Operations and Training

“Trinity County Life Support’s Mission is to provide the highest level of advanced life support pre-hospital emergency medical services to our community, and to assist in the education and training of our local fire departments, schools, and the general public on health and safety issues.”

Trinity County Life Support crews provide emergency care that makes a difference in patient outcomes and in their quality of life. 

helicopter

The TCLS team of caregivers shares a commitment to provide the best care, to do the right thing to help each patient.  We are part of the community and care for you as we do our own.

TCLS maintains four ambulances in readiness, two staffed 24/7.  One each is stationed in Weaverville and Hayfork.  Two reserve ambulances are in Weaverville, off-duty staffing is called in when needed and available.  Preferred ambulance staffing is one ALS and one BLS crew member.  TCLS has struggled to recruit and retain Paramedic staffing due to shift structure and non-competitive wage.  This is resulting in basic life support staffing (two EMTs) at times on our Hayfork ambulance.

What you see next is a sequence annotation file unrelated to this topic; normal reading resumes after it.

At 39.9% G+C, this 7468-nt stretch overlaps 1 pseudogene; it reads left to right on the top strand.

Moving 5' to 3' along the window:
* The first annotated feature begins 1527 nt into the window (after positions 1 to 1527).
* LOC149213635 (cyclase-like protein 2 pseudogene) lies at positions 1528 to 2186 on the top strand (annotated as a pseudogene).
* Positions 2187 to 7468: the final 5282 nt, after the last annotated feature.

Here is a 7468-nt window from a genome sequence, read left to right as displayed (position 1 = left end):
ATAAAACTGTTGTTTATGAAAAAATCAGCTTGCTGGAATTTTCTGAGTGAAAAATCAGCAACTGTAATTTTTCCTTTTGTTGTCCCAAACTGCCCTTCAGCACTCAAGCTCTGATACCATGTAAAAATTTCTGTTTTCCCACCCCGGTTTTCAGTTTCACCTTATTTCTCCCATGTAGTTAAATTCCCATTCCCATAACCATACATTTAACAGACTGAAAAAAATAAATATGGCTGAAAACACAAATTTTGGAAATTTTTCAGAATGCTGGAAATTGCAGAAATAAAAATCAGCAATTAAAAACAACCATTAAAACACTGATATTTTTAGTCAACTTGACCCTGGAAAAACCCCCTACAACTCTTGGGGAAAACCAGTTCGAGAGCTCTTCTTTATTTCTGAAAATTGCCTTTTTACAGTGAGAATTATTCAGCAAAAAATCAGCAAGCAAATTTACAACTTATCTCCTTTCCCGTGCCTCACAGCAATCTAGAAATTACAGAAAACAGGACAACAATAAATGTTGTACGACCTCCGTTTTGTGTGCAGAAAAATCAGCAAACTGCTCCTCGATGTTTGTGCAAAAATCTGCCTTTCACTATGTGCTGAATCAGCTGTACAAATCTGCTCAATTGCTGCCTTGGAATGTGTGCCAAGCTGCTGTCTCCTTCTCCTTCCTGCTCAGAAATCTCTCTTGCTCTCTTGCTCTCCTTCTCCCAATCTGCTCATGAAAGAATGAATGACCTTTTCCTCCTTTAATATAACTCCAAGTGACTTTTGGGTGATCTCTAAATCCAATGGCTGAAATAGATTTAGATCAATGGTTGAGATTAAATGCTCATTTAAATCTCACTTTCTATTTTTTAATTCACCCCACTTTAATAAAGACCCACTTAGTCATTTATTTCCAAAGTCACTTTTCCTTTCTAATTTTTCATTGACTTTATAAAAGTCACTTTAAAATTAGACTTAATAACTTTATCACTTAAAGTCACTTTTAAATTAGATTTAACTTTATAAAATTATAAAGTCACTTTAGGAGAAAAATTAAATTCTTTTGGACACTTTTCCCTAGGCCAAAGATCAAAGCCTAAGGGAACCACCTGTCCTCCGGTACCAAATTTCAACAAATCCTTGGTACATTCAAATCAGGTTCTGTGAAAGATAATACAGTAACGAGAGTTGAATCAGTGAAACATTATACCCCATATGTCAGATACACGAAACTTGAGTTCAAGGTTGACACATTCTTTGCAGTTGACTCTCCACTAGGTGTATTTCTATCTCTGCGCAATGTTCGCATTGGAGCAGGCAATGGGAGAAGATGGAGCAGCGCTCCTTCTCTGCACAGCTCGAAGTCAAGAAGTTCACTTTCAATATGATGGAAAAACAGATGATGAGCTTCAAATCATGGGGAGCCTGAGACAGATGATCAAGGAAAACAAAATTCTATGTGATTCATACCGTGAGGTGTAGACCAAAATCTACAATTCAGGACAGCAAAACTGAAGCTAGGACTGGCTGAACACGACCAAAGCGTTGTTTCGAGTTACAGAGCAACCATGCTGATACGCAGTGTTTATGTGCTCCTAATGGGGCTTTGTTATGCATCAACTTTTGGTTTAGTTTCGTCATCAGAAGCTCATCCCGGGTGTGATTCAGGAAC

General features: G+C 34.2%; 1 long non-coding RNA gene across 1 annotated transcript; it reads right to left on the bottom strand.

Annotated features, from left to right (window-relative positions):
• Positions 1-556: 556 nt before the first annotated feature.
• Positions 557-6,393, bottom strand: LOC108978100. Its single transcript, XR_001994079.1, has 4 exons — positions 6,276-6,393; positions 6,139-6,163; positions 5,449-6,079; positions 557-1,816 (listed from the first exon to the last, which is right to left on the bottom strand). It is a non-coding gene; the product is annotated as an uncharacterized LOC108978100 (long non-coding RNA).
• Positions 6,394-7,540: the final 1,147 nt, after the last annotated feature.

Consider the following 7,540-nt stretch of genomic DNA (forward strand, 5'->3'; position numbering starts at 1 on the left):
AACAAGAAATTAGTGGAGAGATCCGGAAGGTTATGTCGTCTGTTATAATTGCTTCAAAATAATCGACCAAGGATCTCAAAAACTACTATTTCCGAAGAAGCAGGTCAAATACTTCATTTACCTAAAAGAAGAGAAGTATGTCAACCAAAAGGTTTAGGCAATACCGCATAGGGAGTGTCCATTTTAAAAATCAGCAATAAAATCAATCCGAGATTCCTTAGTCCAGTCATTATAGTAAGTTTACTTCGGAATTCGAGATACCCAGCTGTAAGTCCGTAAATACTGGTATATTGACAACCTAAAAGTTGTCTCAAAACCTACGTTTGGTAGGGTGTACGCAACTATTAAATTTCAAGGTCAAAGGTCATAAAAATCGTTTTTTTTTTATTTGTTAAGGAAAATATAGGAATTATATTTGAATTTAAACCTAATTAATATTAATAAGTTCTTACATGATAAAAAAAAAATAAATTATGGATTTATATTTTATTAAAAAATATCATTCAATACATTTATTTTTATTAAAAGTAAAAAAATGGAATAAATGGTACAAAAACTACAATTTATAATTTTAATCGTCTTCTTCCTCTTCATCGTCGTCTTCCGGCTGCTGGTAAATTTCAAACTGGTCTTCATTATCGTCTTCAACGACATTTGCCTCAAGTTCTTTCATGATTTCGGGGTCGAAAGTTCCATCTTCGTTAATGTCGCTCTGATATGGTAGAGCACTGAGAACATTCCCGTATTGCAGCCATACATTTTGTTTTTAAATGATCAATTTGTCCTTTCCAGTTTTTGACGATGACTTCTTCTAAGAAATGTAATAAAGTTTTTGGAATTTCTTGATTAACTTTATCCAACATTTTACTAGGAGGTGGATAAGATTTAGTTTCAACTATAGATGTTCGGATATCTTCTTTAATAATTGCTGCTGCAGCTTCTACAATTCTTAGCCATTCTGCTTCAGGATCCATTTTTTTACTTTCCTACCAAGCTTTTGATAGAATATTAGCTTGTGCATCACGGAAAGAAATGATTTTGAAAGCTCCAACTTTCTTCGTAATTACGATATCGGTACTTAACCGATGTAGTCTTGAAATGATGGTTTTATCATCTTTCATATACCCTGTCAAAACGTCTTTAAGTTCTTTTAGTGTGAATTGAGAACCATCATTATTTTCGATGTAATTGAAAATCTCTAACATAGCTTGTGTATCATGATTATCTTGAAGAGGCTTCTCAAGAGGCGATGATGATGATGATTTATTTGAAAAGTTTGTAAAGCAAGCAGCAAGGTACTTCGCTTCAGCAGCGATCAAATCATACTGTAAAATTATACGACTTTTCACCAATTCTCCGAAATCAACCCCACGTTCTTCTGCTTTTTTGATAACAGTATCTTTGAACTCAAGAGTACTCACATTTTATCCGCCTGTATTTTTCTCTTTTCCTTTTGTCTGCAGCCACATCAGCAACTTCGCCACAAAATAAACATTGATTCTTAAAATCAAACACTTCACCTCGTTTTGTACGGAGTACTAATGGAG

Public Safety Training Facility

TCLS is a public safety training facility, serving volunteer fire departments, Trinity Hospital, and the community at large.  Support of the volunteer system is an essential function for TCLS and we are training an average of 300 persons in public safety courses annually. 

car turned
class

We believe public safety and emergency medical training lays the groundwork for good patient outcomes and for a safe and healthy community. 

Trinity County Life Support Annual Report 2019

Trinity County Life Support (TCLS) has served the communities of Weaverville, Douglas City, Lewiston, Junction City, Downriver, Big Bar, Hayfork, Hyampom, Post Mountain, and Wildwood for 27 years.

The non-profit was formed in 1993 when for-profit and hospital-based ambulance services failed.   TCLS service area, 85% of Trinity County, is approximately 2,100 square miles.  We are bordered in the South by Southern Trinity Area Rescue, serving Mad River and Zenia-Kettenpom, and in the West by Hoopa Ambulance, serving Hawkins Bar, Salyer and Burnt Ranch. 

HIGHLIGHTS OF 2019